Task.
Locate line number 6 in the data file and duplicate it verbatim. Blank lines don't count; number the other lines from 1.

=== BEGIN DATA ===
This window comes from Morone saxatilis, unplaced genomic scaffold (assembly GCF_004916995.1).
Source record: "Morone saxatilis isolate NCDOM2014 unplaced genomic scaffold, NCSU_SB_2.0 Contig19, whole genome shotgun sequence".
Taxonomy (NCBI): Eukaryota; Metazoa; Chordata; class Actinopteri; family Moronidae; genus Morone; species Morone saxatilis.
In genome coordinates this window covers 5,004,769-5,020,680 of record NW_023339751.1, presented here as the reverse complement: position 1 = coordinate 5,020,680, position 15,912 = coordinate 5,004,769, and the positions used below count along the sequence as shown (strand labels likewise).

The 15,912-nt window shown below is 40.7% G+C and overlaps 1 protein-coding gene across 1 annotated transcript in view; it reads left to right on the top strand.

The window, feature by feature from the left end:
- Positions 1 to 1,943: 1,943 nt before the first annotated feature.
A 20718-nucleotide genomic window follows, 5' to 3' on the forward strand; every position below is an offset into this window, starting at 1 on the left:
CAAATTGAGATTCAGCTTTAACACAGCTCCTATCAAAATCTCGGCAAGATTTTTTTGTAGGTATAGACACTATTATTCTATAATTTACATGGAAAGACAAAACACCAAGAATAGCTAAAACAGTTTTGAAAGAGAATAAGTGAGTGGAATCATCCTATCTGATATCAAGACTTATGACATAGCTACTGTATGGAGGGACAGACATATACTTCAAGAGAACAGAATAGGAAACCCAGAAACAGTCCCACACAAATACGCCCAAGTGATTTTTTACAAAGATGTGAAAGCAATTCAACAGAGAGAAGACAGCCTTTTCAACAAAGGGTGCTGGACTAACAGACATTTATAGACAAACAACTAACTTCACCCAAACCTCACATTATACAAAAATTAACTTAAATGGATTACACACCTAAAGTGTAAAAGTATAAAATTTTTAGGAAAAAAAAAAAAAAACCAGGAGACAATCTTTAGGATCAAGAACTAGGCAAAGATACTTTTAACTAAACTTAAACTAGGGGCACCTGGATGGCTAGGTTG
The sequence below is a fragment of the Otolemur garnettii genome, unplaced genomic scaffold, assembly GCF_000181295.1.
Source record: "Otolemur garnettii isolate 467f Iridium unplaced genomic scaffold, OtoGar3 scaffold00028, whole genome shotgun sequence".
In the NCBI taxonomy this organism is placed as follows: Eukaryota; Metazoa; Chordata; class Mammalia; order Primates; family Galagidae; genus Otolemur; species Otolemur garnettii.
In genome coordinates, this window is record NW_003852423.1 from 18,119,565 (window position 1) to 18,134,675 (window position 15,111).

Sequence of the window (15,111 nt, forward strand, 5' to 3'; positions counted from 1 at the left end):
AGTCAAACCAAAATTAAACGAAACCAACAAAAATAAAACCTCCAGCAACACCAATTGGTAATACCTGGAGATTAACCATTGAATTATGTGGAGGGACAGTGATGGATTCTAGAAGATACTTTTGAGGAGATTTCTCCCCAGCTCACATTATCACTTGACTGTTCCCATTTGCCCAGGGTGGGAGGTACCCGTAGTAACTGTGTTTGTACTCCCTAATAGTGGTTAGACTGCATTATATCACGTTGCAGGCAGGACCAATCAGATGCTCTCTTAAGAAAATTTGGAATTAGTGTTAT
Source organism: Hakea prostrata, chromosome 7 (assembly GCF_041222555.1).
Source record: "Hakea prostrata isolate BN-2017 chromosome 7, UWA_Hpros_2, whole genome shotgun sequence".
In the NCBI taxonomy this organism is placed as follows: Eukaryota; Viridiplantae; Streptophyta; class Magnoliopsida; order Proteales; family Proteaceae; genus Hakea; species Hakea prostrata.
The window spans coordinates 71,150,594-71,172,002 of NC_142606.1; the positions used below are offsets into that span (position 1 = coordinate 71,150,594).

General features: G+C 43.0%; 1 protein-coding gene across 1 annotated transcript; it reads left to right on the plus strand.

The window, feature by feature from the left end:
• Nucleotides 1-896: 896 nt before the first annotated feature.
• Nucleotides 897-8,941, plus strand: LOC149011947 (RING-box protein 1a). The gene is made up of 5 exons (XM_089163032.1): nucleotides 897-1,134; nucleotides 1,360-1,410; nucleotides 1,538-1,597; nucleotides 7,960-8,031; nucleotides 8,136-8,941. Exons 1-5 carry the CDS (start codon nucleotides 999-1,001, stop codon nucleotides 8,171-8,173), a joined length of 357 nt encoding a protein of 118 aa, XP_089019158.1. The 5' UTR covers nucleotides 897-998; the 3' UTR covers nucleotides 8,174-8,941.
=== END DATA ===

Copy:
The window, feature by feature from the left end: